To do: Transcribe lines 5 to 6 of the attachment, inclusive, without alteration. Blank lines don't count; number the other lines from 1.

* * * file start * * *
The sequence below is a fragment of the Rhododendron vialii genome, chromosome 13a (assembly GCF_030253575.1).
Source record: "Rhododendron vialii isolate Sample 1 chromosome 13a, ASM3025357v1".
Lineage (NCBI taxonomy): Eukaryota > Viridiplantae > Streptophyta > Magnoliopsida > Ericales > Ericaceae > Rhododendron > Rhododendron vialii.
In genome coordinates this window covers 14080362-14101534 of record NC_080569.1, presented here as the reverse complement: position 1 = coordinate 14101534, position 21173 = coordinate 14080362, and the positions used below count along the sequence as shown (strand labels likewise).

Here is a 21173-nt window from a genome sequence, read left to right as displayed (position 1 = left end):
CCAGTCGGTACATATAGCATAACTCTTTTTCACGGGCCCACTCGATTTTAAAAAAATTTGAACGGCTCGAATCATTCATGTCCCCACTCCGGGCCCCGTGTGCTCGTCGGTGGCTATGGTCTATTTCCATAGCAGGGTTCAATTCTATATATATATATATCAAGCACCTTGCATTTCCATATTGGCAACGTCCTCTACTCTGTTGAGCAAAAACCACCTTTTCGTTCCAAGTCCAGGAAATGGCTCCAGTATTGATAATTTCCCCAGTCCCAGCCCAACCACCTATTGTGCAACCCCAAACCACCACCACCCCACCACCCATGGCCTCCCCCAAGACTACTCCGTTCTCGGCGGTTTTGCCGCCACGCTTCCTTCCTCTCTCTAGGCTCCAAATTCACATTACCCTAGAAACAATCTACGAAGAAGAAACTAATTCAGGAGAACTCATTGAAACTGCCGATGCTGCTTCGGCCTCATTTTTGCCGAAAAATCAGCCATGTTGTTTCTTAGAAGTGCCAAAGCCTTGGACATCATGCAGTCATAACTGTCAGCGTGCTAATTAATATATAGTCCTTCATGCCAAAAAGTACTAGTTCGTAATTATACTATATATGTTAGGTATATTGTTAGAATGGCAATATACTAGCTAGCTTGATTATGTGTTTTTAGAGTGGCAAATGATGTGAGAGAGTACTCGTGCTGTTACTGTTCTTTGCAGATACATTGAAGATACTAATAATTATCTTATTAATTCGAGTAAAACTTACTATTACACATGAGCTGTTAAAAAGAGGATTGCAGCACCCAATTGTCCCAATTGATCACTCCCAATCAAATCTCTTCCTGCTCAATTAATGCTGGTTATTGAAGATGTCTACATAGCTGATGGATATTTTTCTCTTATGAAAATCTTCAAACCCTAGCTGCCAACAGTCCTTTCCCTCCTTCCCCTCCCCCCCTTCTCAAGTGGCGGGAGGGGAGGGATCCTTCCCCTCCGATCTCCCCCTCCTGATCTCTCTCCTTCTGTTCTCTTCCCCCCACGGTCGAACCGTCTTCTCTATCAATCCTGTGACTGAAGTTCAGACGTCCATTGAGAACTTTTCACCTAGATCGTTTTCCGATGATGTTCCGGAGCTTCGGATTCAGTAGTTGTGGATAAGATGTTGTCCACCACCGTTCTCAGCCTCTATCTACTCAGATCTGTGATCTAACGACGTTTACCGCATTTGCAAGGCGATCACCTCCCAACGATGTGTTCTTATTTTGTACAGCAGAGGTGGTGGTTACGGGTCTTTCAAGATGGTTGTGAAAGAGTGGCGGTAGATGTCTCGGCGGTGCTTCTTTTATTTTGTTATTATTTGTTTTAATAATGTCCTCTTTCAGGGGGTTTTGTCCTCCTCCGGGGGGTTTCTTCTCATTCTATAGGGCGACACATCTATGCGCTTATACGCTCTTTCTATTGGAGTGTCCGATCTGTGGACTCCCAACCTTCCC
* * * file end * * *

Here is a 21173-nt window from a genome sequence, read left to right as displayed (position 1 = left end):
CCAGTCGGTACATATAGCATAACTCTTTTTCACGGGCCCACTCGATTTTAAAAAAATTTGAACGGCTCGAATCATTCATGTCCCCACTCCGGGCCCCGTGTGCTCGTCGGTGGCTATGGTCTATTTCCATAGCAGGGTTCAATTCTATATATATATATATCAAGCACCTTGCATTTCCATATTGGCAACGTCCTCTACTCTGTTGAGCAAAAACCACCTTTTCGTTCCAAGTCCAGGAAATGGCTCCAGTATTGATAATTTCCCCAGTCCCAGCCCAACCACCTATTGTGCAACCCCAAACCACCACCACCCCACCACCCATGGCCTCCCCCAAGACTACTCCGTTCTCGGCGGTTTTGCCGCCACGCTTCCTTCCTCTCTCTAGGCTCCAAATTCACATTACCCTAGAAACAATCTACGAAGAAGAAACTAATTCAGGAGAACTCATTGAAACTGCCGATGCTGCTTCGGCCTCATTTTTGCCGAAAAATCAGCCATGTTGTTTCTTAGAAGTGCCAAAGCCTTGGACATCATGCAGTCATAACTGTCAGCGTGCTAATTAATATATAGTCCTTCATGCCAAAAAGTACTAGTTCGTAATTATACTATATATGTTAGGTATATTGTTAGAATGGCAATATACTAGCTAGCTTGATTATGTGTTTTTAGAGTGGCAAATGATGTGAGAGAGTACTCGTGCTGTTACTGTTCTTTGCAGATACATTGAAGATACTAATAATTATCTTATTAATTCGAGTAAAACTTACTATTACACATGAGCTGTTAAAAAGAGGATTGCAGCACCCAATTGTCCCAATTGATCACTCCCAATCAAATCTCTTCCTGCTCAATTAATGCTGGTTATTGAAGATGTCTACATAGCTGATGGATATTTTTCTCTTATGAAAATCTTCAAACCCTAGCTGCCAACAGTCCTTTCCCTCCTTCCCCTCCCCCCCTTCTCAAGTGGCGGGAGGGGAGGGATCCTTCCCCTCCGATCTCCCCCTCCTGATCTCTCTCCTTCTGTTCTCTTCCCCCCACGGTCGAACCGTCTTCTCTATCAATCCTGTGACTGAAGTTCAGACGTCCATTGAGAACTTTTCACCTAGATCGTTTTCCGATGATGTTCCGGAGCTTCGGATTCAGTAGTTGTGGATAAGATGTTGTCCACCACCGTTCTCAGCCTCTATCTACTCAGATCTGTGATCTAACGACGTTTACCGCATTTGCAAGGCGATCACCTCCCAACGATGTGTTCTTATTTTGTACAGCAGAGGTGGTGGTTACGGGTCTTTCAAGATGGTTGTGAAAGAGTGGCGGTAGATGTCTCGGCGGTGCTTCTTTTATTTTGTTATTATTTGTTTTAATAATGTCCTCTTTCAGGGGGTTTTGTCCTCCTCCGGGGGGTTTCTTCTCATTCTATAGGGCGACACATCTATGCGCTTATACGCTCTTTCTATTGGAGTGTCCGATCTGTGGACTCCCAACCTTCCC